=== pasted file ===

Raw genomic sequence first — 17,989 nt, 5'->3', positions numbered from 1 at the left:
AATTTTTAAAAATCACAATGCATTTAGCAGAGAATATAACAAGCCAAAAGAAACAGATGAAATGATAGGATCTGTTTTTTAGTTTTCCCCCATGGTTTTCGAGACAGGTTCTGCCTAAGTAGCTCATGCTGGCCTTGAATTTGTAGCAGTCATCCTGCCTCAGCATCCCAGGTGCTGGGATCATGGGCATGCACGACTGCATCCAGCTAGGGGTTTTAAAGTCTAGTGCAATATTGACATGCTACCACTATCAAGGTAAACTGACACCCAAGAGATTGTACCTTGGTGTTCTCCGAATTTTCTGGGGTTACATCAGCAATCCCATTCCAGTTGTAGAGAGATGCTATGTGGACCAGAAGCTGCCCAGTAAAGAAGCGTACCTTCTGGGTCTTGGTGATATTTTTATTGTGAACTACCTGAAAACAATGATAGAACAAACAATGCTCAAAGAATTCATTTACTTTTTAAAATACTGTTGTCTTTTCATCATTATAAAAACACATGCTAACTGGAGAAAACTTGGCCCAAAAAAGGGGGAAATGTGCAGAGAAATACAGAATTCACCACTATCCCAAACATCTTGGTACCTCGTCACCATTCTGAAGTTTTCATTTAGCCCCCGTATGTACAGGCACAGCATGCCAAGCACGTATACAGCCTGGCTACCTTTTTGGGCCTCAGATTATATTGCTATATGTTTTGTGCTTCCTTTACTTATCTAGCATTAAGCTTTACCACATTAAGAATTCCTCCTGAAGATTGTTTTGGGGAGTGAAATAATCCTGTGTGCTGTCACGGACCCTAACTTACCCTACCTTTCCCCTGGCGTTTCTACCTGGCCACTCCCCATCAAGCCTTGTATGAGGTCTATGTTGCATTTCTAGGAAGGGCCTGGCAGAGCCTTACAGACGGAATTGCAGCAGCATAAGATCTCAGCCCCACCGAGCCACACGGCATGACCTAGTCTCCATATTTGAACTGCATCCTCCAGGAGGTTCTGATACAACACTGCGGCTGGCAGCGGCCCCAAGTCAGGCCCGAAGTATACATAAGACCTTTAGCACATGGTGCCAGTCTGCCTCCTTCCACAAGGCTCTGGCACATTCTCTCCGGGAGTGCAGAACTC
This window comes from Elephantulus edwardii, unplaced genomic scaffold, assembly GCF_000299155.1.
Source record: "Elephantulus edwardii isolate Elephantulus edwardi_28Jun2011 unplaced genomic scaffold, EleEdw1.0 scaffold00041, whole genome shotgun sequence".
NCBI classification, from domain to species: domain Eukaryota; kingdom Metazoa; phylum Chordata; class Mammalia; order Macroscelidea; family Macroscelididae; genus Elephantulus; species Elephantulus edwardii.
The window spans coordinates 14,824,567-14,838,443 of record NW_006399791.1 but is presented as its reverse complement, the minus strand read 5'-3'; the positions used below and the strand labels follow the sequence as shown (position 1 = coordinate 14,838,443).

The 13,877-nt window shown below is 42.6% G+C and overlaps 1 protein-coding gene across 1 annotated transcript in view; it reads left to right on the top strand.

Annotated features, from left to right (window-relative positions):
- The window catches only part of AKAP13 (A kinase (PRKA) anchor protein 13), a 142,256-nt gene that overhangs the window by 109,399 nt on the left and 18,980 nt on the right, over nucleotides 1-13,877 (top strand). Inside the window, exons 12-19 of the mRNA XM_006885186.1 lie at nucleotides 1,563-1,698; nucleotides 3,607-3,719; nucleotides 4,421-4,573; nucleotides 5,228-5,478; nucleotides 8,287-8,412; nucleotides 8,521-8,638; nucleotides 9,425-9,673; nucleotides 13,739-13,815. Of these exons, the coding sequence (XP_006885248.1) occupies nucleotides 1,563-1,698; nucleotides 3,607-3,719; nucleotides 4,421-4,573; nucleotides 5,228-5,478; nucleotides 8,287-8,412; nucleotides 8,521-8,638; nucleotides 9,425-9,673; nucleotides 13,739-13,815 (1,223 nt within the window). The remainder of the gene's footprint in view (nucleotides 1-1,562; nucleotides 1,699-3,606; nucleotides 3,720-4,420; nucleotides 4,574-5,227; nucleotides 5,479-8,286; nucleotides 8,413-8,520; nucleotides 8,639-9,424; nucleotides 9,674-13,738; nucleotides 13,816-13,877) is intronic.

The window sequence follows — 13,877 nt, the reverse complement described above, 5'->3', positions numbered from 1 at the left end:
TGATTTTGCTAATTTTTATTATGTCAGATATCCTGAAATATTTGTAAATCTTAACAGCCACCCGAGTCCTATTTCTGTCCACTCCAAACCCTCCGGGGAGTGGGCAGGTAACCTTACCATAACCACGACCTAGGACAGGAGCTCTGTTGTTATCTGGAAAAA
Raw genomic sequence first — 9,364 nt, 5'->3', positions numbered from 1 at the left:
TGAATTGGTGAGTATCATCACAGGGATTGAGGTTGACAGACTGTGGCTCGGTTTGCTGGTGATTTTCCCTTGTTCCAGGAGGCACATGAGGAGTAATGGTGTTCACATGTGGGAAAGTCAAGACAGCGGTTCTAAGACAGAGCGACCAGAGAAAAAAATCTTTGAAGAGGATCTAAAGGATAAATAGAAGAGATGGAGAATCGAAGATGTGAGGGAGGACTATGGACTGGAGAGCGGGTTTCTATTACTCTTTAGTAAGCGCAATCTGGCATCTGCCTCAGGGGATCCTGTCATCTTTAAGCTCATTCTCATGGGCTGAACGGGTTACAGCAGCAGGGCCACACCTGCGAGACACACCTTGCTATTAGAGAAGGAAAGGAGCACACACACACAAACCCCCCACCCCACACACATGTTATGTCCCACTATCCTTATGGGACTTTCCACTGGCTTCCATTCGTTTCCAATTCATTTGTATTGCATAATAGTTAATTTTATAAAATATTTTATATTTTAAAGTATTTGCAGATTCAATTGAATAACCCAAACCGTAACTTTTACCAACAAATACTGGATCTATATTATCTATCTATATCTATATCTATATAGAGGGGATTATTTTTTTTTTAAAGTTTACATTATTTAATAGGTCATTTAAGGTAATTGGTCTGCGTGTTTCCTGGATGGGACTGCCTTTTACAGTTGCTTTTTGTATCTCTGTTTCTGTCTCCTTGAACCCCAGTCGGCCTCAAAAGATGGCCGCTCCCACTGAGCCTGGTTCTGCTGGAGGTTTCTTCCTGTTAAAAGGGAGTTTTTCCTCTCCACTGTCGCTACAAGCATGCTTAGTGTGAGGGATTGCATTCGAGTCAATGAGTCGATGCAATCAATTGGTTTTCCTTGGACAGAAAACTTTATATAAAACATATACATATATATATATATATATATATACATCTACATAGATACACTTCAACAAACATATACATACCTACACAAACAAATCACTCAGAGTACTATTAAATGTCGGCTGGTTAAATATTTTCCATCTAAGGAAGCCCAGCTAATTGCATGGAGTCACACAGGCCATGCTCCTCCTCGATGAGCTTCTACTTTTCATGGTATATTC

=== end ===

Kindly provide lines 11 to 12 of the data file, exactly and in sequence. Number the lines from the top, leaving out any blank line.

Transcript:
TGATTTTGCTAATTTTTATTATGTCAGATATCCTGAAATATTTGTAAATCTTAACAGCCACCCGAGTCCTATTTCTGTCCACTCCAAACCCTCCGGGGAGTGGGCAGGTAACCTTACCATAACCACGACCTAGGACAGGAGCTCTGTTGTTATCTGGAAAAA
Raw genomic sequence first — 9,364 nt, 5'->3', positions numbered from 1 at the left: